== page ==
[This is a post I wrote in China on March 17, but because Blogspot if blocked by the Great Chinese Firewall I was only able to post it upon arriving back in the U.S. today]:
Just two days after the death of Joe Sax, the environmental law field lost another one of its founding fathers when David Sive passed away on March 11. I first met David shortly after I began work with the Environmental Defense Fund (EDF) in the early 1980s. I was at an environmental conference at a resort in the Adirondack Mountains. As a new lawyer with EDF I probably knew fewer people at the conference than anyone else. David took me under his wing, introduced me to people, and gave me excellent tips of where to go hiking in the Adirondacks with my wife when she joined me after the conference ended. David exuded passion for the environment and for the use of law to preserve it for future generations. His passion and his kindness to me is something I will never forget.
I arrived in Beijing on Friday with a group of 39 Maryland law students, alums and colleagues on our biennial environmental law field trip to China. On Saturday we visited Tiananmen Square, the Forbidden City, and the Summer Palace. On Sunday we hiked the Great Wall and then had dinner with a host family in a hutong. This morning we visited the Beijing offices of the Environmental Defense Fund (EDF) where we heard about EDF’s work promoting carbon trading. China is launching seven pilot carbon trading programs in cities and provinces and it is hoped these will lead to the adoption of a nationwide trading system by 2015. Professor Cao Mingde of the China University of Political Science and Law (CUPL) hosted us for a terrific luncheon banquet. Then I gave a lecture at CUPL on “Forging a U.S./China Partnership to Save the Planet.” I focused on the prospects for bilateral action between the two countries that have the largest impact on the world’s environment, emphasizing the agreement between President Obama and Chinese President Xi Jinping to support a phaseout of HFCs.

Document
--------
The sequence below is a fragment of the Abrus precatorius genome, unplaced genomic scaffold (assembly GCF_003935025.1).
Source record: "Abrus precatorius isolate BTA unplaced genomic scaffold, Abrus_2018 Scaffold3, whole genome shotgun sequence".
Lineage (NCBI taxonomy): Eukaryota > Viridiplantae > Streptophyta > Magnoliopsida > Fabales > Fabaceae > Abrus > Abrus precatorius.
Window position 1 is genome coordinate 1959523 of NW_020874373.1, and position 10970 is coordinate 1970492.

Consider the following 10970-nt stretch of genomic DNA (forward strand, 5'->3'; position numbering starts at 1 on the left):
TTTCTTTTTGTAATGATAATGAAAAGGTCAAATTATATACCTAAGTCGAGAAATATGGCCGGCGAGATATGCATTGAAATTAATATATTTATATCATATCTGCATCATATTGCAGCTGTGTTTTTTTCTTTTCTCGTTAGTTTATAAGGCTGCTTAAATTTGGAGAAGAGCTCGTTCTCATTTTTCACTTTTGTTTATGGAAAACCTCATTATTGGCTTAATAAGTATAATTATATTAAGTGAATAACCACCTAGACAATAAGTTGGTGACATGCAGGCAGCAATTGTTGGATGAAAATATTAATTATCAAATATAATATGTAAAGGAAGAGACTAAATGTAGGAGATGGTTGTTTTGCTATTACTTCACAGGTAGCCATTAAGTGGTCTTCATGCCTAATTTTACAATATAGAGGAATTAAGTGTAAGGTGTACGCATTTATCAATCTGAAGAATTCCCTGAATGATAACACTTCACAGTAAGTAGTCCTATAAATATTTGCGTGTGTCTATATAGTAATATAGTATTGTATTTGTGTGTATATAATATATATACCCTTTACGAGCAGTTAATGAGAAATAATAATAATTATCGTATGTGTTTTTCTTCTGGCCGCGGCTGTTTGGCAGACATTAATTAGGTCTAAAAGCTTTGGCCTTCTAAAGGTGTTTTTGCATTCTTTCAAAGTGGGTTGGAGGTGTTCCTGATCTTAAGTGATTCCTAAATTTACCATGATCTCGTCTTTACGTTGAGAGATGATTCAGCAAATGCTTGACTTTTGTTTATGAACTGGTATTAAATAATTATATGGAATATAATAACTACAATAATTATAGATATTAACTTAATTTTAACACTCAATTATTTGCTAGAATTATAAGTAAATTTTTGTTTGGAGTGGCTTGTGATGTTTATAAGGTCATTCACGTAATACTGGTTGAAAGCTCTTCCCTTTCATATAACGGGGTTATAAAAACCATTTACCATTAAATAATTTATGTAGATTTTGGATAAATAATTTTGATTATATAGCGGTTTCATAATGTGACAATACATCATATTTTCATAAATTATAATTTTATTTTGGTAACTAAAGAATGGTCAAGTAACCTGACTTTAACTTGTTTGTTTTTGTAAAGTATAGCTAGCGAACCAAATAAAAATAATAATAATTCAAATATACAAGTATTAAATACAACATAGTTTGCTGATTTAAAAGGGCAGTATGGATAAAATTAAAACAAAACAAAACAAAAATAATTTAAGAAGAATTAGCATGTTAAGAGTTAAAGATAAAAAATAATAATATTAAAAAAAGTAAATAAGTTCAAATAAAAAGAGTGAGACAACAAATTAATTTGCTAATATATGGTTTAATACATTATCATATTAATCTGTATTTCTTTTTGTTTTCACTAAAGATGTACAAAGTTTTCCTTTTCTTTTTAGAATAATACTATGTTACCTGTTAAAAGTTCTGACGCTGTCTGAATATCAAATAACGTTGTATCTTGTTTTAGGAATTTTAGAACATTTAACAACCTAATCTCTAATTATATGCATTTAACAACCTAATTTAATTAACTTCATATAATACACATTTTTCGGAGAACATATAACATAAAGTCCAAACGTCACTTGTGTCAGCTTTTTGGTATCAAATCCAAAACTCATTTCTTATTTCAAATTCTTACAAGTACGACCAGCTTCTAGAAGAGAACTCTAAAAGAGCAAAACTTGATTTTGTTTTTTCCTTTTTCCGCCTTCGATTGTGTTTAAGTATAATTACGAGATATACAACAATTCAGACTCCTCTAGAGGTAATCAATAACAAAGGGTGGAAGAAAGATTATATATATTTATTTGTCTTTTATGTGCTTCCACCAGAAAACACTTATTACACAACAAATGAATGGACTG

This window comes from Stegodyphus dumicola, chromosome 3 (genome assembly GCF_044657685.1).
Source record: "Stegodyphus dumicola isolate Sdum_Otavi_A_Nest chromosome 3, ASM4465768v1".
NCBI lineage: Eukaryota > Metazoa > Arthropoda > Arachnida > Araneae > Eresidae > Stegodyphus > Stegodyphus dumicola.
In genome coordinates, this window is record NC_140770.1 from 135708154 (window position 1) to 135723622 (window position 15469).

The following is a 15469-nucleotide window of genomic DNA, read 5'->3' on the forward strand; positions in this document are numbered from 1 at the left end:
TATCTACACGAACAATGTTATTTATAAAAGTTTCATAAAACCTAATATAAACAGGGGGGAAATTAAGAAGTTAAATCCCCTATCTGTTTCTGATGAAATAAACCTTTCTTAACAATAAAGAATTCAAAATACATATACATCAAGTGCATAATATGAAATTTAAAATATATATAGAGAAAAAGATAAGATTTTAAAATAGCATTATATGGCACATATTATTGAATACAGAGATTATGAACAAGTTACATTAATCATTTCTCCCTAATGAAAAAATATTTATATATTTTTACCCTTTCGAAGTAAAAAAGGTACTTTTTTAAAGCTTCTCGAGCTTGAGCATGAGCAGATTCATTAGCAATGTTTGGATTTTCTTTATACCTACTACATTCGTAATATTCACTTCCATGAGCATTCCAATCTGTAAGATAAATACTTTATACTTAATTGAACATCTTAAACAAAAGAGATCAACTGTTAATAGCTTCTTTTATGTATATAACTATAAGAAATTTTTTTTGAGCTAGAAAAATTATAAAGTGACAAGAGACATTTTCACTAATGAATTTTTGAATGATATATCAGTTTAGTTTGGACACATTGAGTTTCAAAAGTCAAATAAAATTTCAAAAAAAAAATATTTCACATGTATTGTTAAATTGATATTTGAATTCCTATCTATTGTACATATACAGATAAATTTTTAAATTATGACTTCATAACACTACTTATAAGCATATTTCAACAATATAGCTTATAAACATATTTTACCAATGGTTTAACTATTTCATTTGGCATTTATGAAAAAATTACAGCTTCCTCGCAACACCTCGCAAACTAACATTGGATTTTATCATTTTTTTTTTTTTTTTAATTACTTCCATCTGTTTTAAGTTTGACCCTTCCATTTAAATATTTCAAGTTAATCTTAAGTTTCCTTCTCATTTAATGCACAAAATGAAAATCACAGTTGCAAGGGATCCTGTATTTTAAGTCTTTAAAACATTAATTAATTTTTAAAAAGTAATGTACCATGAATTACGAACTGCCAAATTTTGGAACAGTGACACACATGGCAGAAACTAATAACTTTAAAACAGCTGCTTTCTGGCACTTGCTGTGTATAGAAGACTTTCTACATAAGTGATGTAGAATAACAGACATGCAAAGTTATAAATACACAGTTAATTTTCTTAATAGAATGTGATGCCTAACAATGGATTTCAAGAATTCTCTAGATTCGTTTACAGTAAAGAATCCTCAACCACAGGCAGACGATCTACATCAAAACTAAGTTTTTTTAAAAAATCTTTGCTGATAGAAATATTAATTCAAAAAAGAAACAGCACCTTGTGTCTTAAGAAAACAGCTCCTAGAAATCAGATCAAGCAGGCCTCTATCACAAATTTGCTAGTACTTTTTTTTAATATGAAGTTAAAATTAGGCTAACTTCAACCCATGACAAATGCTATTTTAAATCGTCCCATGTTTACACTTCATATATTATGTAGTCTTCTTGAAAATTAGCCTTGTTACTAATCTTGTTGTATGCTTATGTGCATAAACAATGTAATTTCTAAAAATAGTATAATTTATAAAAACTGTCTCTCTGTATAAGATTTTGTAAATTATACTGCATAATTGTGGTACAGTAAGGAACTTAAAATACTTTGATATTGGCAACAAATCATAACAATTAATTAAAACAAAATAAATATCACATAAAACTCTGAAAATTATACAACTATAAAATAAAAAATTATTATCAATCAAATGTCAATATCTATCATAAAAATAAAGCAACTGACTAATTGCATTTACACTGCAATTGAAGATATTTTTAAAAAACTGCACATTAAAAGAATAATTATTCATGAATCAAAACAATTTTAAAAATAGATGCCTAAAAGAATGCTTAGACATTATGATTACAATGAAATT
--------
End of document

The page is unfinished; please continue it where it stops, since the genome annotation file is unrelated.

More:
After my lecture we visited Wang Canfa, the director of the Center for Legal Assistance to Pollution Victims, which for 15 years has operated a hotline to field complaints about environmental conditions in China. Professor Wang updated us on his work, including a recent project in which he used media publicity to get a company to clean up shoddy hazardous waste disposal practices without having to file a lawsuit. We then visited the law firm that Wang Canfa has established. An attorney there compared notes with Maryland Environmental Clinic Fellow Andrew Kier on attempted political interference in environmental lawsuits. Professor Wang noted that the Chinese Supreme Court is considering establishing a specialized environmental division that he thinks would enhance the willingness of lower Chinese courts to hear environmental cases.
The group left this morning for Qingdao, but I stayed behind in Beijing at the request of China’s Ministry of Environment and the Beijing office of the Natural Resources Defense Council to participate in an important meeting tomorrow on amendments to China’s basic environmental law to strengthen penalties for violations. I will fly to Shanghai on Thursday to rejoin the group. Student blog posts reacting to the trip and an album of photos will be posted on this website in the near future.
Japanese electronic company Panasonic announced last week that due to the extreme levels of pollution in China it would pay a premium to its staff who are located there. This is not an uncommon practice. For some time the U.S. State Department has considered China postings to be hardship posts due to pollution problems. Panasonic appears to be the first major company to acknowledge such a policy publicly. Jennifer Thompson, Panasonic to Offer Staff Extra Pay for Working in Polluted China, Financial Times, March 13, 2014, at 13.
Slash and burn farming practices on the Indonesian island of Sumatra have caused thick air pollution that has sickened tens of thousands of people. A spokesperson for the National Disaster Management Agency of Indonesia estimated that there were 330 hotspots of such burning, which has caused respiratory problems for more than 30,000 people. Thirty people have been arrested for starting the fires, which are being battled by airborne firefighters.
Due to high winds, levels of air pollution during our visit to Beijing have been remarkably low. CNN noted that air pollution was worse in Paris this week than in Beijing due to an atmospheric inversion that has prompted authorities to restrict the use of automobiles in the French capital.
On Friday March 14 the Wall Street Journal published a letter that I wrote responding to the paper’s editorial declaring the decades-old lawsuit against Chevron for oil pollution in Ecuador to be the “Legal Fraud of the Century.” Robert Percival, “What About Those Who Were Hurt?” Wall St. J., March 14, 2014. I made the point that the litigation could hardly have been a fraudulent conspiracy from the start since it initially was filed by the plaintiffs in New York and only ended up in Ecuador at the insistence of the oil company.